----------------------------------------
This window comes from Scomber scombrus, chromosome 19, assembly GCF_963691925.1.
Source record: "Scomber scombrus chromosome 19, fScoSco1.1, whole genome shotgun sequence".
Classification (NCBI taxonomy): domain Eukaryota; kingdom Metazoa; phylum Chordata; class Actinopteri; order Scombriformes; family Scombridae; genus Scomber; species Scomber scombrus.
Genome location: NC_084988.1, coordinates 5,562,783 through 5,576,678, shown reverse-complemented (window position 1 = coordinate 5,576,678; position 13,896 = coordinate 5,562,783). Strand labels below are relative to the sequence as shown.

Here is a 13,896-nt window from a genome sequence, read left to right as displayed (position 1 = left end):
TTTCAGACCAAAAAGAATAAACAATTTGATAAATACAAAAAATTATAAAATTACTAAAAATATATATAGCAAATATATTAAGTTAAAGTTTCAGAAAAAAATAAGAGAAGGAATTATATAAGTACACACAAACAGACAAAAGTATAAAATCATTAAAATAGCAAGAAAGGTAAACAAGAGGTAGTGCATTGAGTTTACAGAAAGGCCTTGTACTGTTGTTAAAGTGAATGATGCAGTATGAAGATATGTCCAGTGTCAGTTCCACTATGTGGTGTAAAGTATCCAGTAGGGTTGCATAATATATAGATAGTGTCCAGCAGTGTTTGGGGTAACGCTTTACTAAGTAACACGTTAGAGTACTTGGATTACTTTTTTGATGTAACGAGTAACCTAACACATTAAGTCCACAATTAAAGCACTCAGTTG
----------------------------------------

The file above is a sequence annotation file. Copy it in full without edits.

This window comes from Scomber scombrus, chromosome 19, assembly GCF_963691925.1.
Source record: "Scomber scombrus chromosome 19, fScoSco1.1, whole genome shotgun sequence".
Classification (NCBI taxonomy): domain Eukaryota; kingdom Metazoa; phylum Chordata; class Actinopteri; order Scombriformes; family Scombridae; genus Scomber; species Scomber scombrus.
Genome location: NC_084988.1, coordinates 5,562,783 through 5,576,678, shown reverse-complemented (window position 1 = coordinate 5,576,678; position 13,896 = coordinate 5,562,783). Strand labels below are relative to the sequence as shown.

Here is a 13,896-nt window from a genome sequence, read left to right as displayed (position 1 = left end):
TTTCAGACCAAAAAGAATAAACAATTTGATAAATACAAAAAATTATAAAATTACTAAAAATATATATAGCAAATATATTAAGTTAAAGTTTCAGAAAAAAATAAGAGAAGGAATTATATAAGTACACACAAACAGACAAAAGTATAAAATCATTAAAATAGCAAGAAAGGTAAACAAGAGGTAGTGCATTGAGTTTACAGAAAGGCCTTGTACTGTTGTTAAAGTGAATGATGCAGTATGAAGATATGTCCAGTGTCAGTTCCACTATGTGGTGTAAAGTATCCAGTAGGGTTGCATAATATATAGATAGTGTCCAGCAGTGTTTGGGGTAACGCTTTACTAAGTAACACGTTAGAGTACTTGGATTACTTTTTTGATGTAACGAGTAACCTAACACATTAAGTCCACAATTAAAGCACTCAGTTG